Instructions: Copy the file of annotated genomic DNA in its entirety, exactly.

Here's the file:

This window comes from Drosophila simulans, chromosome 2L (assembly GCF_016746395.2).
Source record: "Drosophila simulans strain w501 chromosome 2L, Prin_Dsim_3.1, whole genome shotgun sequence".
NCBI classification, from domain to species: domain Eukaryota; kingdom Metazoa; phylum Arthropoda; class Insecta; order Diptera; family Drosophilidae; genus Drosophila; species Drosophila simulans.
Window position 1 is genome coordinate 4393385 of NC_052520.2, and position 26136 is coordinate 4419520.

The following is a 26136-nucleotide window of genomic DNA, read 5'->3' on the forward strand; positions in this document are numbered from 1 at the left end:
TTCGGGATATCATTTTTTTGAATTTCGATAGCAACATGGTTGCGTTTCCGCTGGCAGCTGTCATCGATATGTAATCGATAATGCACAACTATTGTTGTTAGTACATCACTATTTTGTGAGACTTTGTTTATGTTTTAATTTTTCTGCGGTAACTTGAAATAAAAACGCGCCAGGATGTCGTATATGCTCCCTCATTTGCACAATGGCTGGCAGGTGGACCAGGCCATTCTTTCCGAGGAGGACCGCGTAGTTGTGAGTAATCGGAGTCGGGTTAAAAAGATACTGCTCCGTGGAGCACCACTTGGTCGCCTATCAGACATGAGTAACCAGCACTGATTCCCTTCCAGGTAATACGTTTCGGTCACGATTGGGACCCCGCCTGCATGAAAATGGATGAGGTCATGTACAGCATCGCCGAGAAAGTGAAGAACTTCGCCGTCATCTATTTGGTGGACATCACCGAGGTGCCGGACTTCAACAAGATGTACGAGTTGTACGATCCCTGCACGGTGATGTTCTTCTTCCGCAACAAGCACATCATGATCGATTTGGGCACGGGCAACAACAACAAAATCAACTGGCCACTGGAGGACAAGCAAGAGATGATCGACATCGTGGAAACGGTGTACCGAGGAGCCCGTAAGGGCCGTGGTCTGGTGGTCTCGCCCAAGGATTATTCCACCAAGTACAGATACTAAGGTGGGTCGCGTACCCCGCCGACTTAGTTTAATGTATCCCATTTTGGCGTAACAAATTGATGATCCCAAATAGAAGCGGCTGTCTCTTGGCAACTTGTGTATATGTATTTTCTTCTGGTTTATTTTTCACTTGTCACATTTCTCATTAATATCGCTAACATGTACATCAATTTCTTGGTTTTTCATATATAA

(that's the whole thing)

This window comes from Drosophila simulans, chromosome 2L (assembly GCF_016746395.2).
Source record: "Drosophila simulans strain w501 chromosome 2L, Prin_Dsim_3.1, whole genome shotgun sequence".
NCBI classification, from domain to species: domain Eukaryota; kingdom Metazoa; phylum Arthropoda; class Insecta; order Diptera; family Drosophilidae; genus Drosophila; species Drosophila simulans.
Window position 1 is genome coordinate 4393385 of NC_052520.2, and position 26136 is coordinate 4419520.

The following is a 26136-nucleotide window of genomic DNA, read 5'->3' on the forward strand; positions in this document are numbered from 1 at the left end:
TTCGGGATATCATTTTTTTGAATTTCGATAGCAACATGGTTGCGTTTCCGCTGGCAGCTGTCATCGATATGTAATCGATAATGCACAACTATTGTTGTTAGTACATCACTATTTTGTGAGACTTTGTTTATGTTTTAATTTTTCTGCGGTAACTTGAAATAAAAACGCGCCAGGATGTCGTATATGCTCCCTCATTTGCACAATGGCTGGCAGGTGGACCAGGCCATTCTTTCCGAGGAGGACCGCGTAGTTGTGAGTAATCGGAGTCGGGTTAAAAAGATACTGCTCCGTGGAGCACCACTTGGTCGCCTATCAGACATGAGTAACCAGCACTGATTCCCTTCCAGGTAATACGTTTCGGTCACGATTGGGACCCCGCCTGCATGAAAATGGATGAGGTCATGTACAGCATCGCCGAGAAAGTGAAGAACTTCGCCGTCATCTATTTGGTGGACATCACCGAGGTGCCGGACTTCAACAAGATGTACGAGTTGTACGATCCCTGCACGGTGATGTTCTTCTTCCGCAACAAGCACATCATGATCGATTTGGGCACGGGCAACAACAACAAAATCAACTGGCCACTGGAGGACAAGCAAGAGATGATCGACATCGTGGAAACGGTGTACCGAGGAGCCCGTAAGGGCCGTGGTCTGGTGGTCTCGCCCAAGGATTATTCCACCAAGTACAGATACTAAGGTGGGTCGCGTACCCCGCCGACTTAGTTTAATGTATCCCATTTTGGCGTAACAAATTGATGATCCCAAATAGAAGCGGCTGTCTCTTGGCAACTTGTGTATATGTATTTTCTTCTGGTTTATTTTTCACTTGTCACATTTCTCATTAATATCGCTAACATGTACATCAATTTCTTGGTTTTTCATATATAA